In­dian Women and Elec­tions

Southasia - - Editor's mail -

The re­cent state elec­tions and the huge and suc­cess­ful par­tic­i­pa­tion of fe­male politi­cians across In­dia is com­mend­able. These strong and fierce fe­male politi­cians are a ray of hope for the In­dian women and more so for the mil­lions of un­born baby girls who are aborted in the coun­try on a mas­sive scale. In­dia's 2011 cen­sus shows a se­ri­ous de­cline in the num­ber of girls un­der the age of seven - ac­tivists fear eight mil­lion fe­male fe­tuses may have been aborted in the past decade. So while In­dia gears for a po­lit­i­cal re­align­ment through its new crop of fe­male lead­ers, let us all hope that they also look into the so­cial degra­da­tion that women have had to suf­fer at the hands of the pa­tri­ar­chal In­dian so­ci­ety.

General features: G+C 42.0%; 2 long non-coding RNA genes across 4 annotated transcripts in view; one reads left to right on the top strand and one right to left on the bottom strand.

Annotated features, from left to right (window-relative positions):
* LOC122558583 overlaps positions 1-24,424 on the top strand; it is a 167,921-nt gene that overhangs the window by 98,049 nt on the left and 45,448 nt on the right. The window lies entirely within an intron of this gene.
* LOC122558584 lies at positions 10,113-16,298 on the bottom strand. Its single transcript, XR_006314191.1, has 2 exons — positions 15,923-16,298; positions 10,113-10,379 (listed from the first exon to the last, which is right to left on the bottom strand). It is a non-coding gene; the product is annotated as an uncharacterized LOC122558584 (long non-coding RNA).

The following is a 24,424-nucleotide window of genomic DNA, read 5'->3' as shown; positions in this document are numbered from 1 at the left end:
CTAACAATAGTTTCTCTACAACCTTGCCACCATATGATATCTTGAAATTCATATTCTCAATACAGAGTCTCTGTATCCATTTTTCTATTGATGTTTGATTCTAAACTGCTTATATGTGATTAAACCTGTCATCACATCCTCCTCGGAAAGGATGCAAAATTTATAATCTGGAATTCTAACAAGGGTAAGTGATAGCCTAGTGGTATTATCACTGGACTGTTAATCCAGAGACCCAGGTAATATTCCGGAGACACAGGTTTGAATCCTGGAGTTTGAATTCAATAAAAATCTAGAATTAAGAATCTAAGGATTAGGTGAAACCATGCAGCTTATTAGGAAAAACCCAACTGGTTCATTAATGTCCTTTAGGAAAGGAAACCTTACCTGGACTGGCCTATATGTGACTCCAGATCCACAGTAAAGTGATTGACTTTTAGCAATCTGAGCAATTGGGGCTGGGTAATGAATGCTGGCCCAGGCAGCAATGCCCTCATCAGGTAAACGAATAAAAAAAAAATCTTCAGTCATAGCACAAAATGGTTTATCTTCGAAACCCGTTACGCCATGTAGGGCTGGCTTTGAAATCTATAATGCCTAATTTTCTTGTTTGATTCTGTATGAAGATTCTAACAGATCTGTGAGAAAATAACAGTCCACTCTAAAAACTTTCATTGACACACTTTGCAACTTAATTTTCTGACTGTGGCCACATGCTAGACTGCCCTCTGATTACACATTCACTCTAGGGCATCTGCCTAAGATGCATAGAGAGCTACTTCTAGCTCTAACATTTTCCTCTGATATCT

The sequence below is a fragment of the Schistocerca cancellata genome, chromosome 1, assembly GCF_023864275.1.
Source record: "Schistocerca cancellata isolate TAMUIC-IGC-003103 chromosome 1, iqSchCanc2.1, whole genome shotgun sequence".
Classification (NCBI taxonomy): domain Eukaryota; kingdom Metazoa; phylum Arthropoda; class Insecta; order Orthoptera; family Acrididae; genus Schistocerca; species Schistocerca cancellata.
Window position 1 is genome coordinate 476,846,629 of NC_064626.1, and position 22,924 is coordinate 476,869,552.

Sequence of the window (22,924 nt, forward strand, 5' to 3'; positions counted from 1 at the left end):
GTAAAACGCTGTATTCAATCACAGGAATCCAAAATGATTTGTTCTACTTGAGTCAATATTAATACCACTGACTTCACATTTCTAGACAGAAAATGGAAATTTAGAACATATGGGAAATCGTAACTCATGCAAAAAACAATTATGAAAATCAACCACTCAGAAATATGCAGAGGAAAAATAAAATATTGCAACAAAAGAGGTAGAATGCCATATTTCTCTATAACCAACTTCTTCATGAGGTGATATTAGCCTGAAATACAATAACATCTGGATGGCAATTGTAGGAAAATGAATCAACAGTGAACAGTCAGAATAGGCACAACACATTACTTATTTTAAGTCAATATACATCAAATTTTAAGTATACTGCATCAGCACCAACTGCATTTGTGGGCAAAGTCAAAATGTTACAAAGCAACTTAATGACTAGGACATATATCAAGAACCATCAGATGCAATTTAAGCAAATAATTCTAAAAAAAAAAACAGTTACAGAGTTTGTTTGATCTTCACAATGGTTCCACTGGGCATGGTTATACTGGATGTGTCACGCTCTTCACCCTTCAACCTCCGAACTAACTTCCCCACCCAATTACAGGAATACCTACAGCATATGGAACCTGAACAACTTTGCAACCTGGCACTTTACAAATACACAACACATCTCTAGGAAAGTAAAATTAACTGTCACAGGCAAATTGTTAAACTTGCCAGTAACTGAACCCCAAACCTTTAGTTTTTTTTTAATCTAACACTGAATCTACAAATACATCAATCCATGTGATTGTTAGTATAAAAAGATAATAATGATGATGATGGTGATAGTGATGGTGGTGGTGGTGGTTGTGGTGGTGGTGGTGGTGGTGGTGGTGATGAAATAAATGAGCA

Be­sides nur­tur­ing and fight­ing for their na­tional am­bi­tion to suc­ceed and rule, it is high time that fe­male politi­cians also re­al­ize the fact that the gen­eral pub­lic, the com­mon man, votes ev­ery time in the hope that their elected lead­ers will bring about the much-needed change in so­ci­ety and work to­wards their so­cial up­lift. It is time to see that their dreams are re­alised.

Rao Khalid, Pe­shawar, Pak­istan

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